Authors Kal Raustiala and Chris Sprigman have a new book out, The Knockoff Economy, exploring the effects of imitation on innovation and on profitability.
Common sense would say that when imitations (knockoffs) of products appear on the market, the sales of that product will be negatively impacted. But is this really the case?
The studies the authors conducted show that as long as users can distinguish between the originals and knockoffs, the availability of knockoffs have several positive effects:
- There is free advertising for the brand of the original product
- There are increased sales in the long run, when customers that use the knockoffs products are able to transition into the originals, or in other words, when they can afford them.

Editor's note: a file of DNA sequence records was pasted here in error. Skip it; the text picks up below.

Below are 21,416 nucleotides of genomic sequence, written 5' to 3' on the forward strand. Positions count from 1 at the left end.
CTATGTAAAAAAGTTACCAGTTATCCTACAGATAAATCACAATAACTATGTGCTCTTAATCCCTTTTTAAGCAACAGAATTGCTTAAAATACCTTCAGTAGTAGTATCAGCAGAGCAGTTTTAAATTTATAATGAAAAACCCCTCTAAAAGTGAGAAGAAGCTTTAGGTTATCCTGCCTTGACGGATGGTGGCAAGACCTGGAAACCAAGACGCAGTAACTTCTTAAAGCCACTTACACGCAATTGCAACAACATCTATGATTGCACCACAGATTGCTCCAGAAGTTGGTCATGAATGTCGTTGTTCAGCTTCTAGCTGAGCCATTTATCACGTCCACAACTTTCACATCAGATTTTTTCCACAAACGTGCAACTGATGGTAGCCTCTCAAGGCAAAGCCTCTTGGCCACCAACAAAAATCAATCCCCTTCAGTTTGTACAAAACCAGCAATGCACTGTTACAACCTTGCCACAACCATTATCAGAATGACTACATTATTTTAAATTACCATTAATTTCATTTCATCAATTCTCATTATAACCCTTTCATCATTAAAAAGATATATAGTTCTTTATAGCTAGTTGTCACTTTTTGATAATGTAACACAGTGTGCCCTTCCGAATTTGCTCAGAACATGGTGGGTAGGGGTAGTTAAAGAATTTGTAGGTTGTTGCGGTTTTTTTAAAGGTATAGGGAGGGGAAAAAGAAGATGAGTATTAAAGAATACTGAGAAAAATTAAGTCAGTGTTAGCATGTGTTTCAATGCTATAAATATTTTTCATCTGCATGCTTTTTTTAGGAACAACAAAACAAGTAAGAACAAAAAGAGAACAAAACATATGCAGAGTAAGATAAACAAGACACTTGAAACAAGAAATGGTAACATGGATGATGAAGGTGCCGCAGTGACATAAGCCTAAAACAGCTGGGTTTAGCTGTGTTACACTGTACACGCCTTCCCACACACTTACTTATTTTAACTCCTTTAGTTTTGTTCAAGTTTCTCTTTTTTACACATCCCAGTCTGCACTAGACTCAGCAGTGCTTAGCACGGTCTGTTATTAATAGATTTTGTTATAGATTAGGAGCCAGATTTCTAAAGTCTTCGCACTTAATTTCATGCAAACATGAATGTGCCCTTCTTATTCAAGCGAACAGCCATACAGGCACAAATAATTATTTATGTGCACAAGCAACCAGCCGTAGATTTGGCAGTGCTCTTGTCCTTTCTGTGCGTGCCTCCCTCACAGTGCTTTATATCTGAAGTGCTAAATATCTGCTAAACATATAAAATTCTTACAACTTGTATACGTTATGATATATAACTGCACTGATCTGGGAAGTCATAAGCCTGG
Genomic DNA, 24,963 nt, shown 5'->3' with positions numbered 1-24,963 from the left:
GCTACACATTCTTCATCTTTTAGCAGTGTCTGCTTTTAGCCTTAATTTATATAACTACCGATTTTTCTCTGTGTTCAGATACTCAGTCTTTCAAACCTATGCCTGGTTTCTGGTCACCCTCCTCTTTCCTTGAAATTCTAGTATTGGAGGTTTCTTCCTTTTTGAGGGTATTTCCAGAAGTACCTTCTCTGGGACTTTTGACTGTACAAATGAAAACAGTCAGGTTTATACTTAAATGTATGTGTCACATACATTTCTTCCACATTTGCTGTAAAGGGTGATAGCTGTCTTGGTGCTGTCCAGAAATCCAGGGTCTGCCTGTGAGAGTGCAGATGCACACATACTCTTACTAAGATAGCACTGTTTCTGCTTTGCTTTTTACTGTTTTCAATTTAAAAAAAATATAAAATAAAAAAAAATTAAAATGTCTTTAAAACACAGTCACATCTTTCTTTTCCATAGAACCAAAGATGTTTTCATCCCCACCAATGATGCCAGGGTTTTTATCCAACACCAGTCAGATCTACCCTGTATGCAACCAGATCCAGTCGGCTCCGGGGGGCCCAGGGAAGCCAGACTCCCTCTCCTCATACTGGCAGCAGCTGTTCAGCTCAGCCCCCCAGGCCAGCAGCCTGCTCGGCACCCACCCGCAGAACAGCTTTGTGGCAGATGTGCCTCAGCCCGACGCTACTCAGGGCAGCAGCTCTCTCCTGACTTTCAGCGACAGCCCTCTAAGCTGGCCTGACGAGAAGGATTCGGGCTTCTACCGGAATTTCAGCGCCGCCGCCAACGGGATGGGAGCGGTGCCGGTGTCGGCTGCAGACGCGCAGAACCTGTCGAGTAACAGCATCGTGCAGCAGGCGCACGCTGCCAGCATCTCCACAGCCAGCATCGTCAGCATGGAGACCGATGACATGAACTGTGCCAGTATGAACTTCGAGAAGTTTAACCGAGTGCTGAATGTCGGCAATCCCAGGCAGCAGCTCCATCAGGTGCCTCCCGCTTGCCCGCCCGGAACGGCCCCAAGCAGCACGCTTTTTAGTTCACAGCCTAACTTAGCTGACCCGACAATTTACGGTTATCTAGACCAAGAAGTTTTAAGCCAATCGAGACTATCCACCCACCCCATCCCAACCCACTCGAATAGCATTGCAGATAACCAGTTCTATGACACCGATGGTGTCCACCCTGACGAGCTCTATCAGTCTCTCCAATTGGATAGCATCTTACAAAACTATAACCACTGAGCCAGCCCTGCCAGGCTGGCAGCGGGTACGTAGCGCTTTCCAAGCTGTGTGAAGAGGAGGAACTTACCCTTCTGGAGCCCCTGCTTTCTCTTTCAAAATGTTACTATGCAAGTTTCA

A short excerpt from the book:
“In short, copies of branded goods—counterfeits—can have a counter intuitive effect on originals. While these copies can steal away some would-be buyers of the original, they also can help create new buyers through the advertising effect. Some counterfeit buyers “graduate” to the real thing, whereas others who never buy a counterfeit become buyers of the original because the counterfeits serve as advertising.”
In conclusion, imitations of your product may actually be good for your company.
At the end, if you are continuously the best in your category, everything will work fine, no matter how many try to imitate you.
Are you the best in what you intend to do?